History + Staff

Overview

Photo: Richard Barnes

Mission Statement

The San Francisco Museum of Modern Art (SFMOMA) is a dynamic center for modern and contemporary art. The museum strives to engage and inspire a diverse range of audiences by pursuing an innovative program of exhibitions, education, publications, and collections activities. International in scope, while reflecting the distinctive character of our region, the museum explores compelling expressions of visual culture.

History

The first museum on the West Coast devoted solely to 20th-century art, the San Francisco Museum of Art opened in 1935 under the direction of Grace L. McCann Morley. After her 23-year tenure, Morley was succeeded as museum director by George D. Culler (1958–65) and Gerald Nordland (1966–72). The museum, which celebrated its 50th anniversary in 1985, rose to international prominence under the leadership of Henry T. Hopkins (1974–86). "Modern" was added to the museum's title in 1975 to describe its purview more accurately.

John R. Lane was appointed director of SFMOMA from 1987 to 1997. Under his direction, the museum established three new curatorial posts — curator of painting and sculpture, curator of architecture and design, and curator of media arts — and elevated the positions of director of education and director of photography to full curatorial roles. Subsequently, SFMOMA undertook an extremely active special exhibitions program, both organizing and hosting traveling exhibitions. In January 1995, SFMOMA opened a new museum facility in the burgeoning South of Market district, designed by renowned Swiss architect Mario Botta.

David A. Ross was director of SFMOMA from June 1998 to August 2001. During his tenure, Ross was instrumental in the acquisition of a number of major works of art for the permanent collection, including 22 seminal pieces by Ellsworth Kelly; 14 important works by Robert Rauschenberg; René Magritte's Les Valeurs personelles, (Personal Values; 1952); two important late paintings by Piet Mondrian: Composition with Red, Yellow and Blue (1935–42) and New York City 2 (Unfinished), 1941; a lead airplane sculpture by Anselm Kiefer entitled Melancholia (1990–91); and Marcel Duchamp's iconic Fountain (1917/1964). Ross was particularly interested in artists exploring the intersection of art and technology, a theme carried out in such exhibitions as Bill Viola, Seeing Time: Selections from the Pamela and Richard Kramlich Collection of Media Art, and the groundbreaking 010101: Art in Technological Times.

Neal Benezra succeeded David Ross as director in 2002, assuming his new role in August. The following year, SFMOMA presented the phenomenally successful Marc Chagall exhibition, hosting more than 115,000 visitors in October — more than any other month in its history. SFMOMA continued breaking records in 2004 with almost 800,000 total visitors and a 36 percent increase in membership, giving it the largest member base of any modern or contemporary art museum in the country. Among the nearly 600 works acquired in 2004, of particular note were Suspension of Disbelief (for Marine) (1991–92), a video installation by Gary Hill; Tide Table (2003), a film and suite of related drawings by the South African artist William Kentridge; and Atrabiliarios (1992–2004), a mixed-media installation by the Columbian artist Doris Salcedo. Prentice and Paul Sack made a promised gift of nearly 800 photographs from their private collection to the Prentice and Paul Sack Photographic Trust.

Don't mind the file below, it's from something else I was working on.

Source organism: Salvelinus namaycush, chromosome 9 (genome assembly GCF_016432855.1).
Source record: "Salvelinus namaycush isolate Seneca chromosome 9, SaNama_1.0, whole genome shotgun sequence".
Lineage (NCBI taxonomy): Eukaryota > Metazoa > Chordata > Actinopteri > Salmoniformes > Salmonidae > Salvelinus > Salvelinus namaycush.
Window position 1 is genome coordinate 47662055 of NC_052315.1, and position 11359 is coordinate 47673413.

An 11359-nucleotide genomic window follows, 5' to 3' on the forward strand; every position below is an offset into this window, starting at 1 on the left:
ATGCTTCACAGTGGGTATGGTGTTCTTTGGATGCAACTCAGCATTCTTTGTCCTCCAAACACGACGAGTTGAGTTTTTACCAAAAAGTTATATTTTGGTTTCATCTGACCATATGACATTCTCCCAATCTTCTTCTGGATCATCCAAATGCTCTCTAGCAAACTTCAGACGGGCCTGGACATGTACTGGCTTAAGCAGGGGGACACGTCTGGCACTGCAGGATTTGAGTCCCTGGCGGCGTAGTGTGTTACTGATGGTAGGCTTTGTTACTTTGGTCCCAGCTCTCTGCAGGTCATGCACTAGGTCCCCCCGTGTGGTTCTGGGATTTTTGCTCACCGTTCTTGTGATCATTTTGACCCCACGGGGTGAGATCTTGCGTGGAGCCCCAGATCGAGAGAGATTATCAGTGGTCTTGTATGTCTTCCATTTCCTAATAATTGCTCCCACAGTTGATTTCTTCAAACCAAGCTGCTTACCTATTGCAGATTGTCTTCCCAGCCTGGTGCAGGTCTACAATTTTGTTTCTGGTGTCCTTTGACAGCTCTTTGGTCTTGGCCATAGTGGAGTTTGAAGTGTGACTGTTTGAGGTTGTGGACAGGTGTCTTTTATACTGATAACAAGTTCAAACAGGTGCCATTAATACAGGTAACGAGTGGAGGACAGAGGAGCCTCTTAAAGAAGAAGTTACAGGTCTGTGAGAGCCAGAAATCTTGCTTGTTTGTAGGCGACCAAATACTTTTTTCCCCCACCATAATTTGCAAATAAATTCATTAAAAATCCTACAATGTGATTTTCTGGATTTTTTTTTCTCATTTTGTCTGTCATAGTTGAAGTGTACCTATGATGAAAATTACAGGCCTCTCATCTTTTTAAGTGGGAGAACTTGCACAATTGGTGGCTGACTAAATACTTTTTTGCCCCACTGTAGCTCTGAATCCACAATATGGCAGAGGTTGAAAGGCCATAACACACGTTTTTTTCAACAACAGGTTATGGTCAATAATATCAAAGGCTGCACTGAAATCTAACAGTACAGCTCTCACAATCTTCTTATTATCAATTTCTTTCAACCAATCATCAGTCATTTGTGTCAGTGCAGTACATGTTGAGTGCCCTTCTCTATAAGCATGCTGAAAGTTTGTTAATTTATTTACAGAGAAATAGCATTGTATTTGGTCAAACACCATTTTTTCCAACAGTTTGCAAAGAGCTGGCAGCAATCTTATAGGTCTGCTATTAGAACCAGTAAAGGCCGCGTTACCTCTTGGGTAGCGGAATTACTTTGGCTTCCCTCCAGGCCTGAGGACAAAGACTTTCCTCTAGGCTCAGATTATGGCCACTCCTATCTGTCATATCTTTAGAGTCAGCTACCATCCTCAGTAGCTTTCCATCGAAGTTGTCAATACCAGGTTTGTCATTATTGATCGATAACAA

Visit this timeline to learn more about SFMOMA's history.

Press images of our building are available in our Press Room.

CURATORIAL DEPARTMENTS

Photo: Steven Bollman

Department of Painting and Sculpture

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Department of Photography

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Department of Architecture and Design

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Department of Media Arts

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Department of Education and Public Programs

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Conservation and Library

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STAFF PROFILES

Neal Benezra, Director

San Francisco Museum of Modern Art
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Ruth Berson, Deputy Museum Director, Curatorial Affairs

San Francisco Museum of Modern Art
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Janet Bishop, Curator of Painting and Sculpture

San Francisco Museum of Modern Art
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Jennifer Dunlop Fletcher, Assistant Curator of Architecture and Design

San Francisco Museum of Modern Art
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Rudolf Frieling, Curator of Media Arts

San Francisco Museum of Modern Art
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Gary Garrels, Elise S. Haas Senior Curator of Painting and Sculpture

San Francisco Museum of Modern Art
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Corey Keller, Curator of Photography

San Francisco Museum of Modern Art
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Sandra S. Phillips, Senior Curator of Photography

San Francisco Museum of Modern Art
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Peter Samis, Associate Curator of Interpretive Media

San Francisco Museum of Modern Art
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Dominic Willsdon, Leanne and George Roberts Curator of Education and Public Programs

San Francisco Museum of Modern Art
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